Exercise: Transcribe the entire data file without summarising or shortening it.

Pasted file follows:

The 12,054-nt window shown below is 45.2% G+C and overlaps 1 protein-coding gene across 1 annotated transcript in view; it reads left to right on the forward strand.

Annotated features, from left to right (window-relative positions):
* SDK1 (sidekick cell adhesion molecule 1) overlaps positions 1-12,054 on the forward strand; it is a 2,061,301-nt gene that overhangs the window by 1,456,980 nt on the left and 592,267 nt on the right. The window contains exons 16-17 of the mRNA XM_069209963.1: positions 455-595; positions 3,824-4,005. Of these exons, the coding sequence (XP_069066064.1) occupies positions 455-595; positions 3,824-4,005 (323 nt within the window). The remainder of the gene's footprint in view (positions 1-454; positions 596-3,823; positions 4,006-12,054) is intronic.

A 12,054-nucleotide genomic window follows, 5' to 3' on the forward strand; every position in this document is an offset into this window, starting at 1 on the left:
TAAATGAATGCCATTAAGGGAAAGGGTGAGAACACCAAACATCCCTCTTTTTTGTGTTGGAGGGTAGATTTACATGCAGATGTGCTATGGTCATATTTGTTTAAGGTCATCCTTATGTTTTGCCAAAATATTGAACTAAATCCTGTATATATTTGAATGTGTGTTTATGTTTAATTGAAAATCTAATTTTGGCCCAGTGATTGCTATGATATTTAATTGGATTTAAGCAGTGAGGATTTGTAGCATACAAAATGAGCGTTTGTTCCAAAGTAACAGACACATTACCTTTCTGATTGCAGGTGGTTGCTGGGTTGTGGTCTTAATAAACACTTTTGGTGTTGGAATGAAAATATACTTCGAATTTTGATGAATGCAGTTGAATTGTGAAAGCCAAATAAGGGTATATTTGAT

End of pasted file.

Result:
The 12,054-nt window shown below is 45.2% G+C and overlaps 1 protein-coding gene across 1 annotated transcript in view; it reads left to right on the forward strand.

Annotated features, from left to right (window-relative positions):
* SDK1 (sidekick cell adhesion molecule 1) overlaps positions 1-12,054 on the forward strand; it is a 2,061,301-nt gene that overhangs the window by 1,456,980 nt on the left and 592,267 nt on the right. The window contains exons 16-17 of the mRNA XM_069209963.1: positions 455-595; positions 3,824-4,005. Of these exons, the coding sequence (XP_069066064.1) occupies positions 455-595; positions 3,824-4,005 (323 nt within the window). The remainder of the gene's footprint in view (positions 1-454; positions 596-3,823; positions 4,006-12,054) is intronic.

A 12,054-nucleotide genomic window follows, 5' to 3' on the forward strand; every position in this document is an offset into this window, starting at 1 on the left:
TAAATGAATGCCATTAAGGGAAAGGGTGAGAACACCAAACATCCCTCTTTTTTGTGTTGGAGGGTAGATTTACATGCAGATGTGCTATGGTCATATTTGTTTAAGGTCATCCTTATGTTTTGCCAAAATATTGAACTAAATCCTGTATATATTTGAATGTGTGTTTATGTTTAATTGAAAATCTAATTTTGGCCCAGTGATTGCTATGATATTTAATTGGATTTAAGCAGTGAGGATTTGTAGCATACAAAATGAGCGTTTGTTCCAAAGTAACAGACACATTACCTTTCTGATTGCAGGTGGTTGCTGGGTTGTGGTCTTAATAAACACTTTTGGTGTTGGAATGAAAATATACTTCGAATTTTGATGAATGCAGTTGAATTGTGAAAGCCAAATAAGGGTATATTTGAT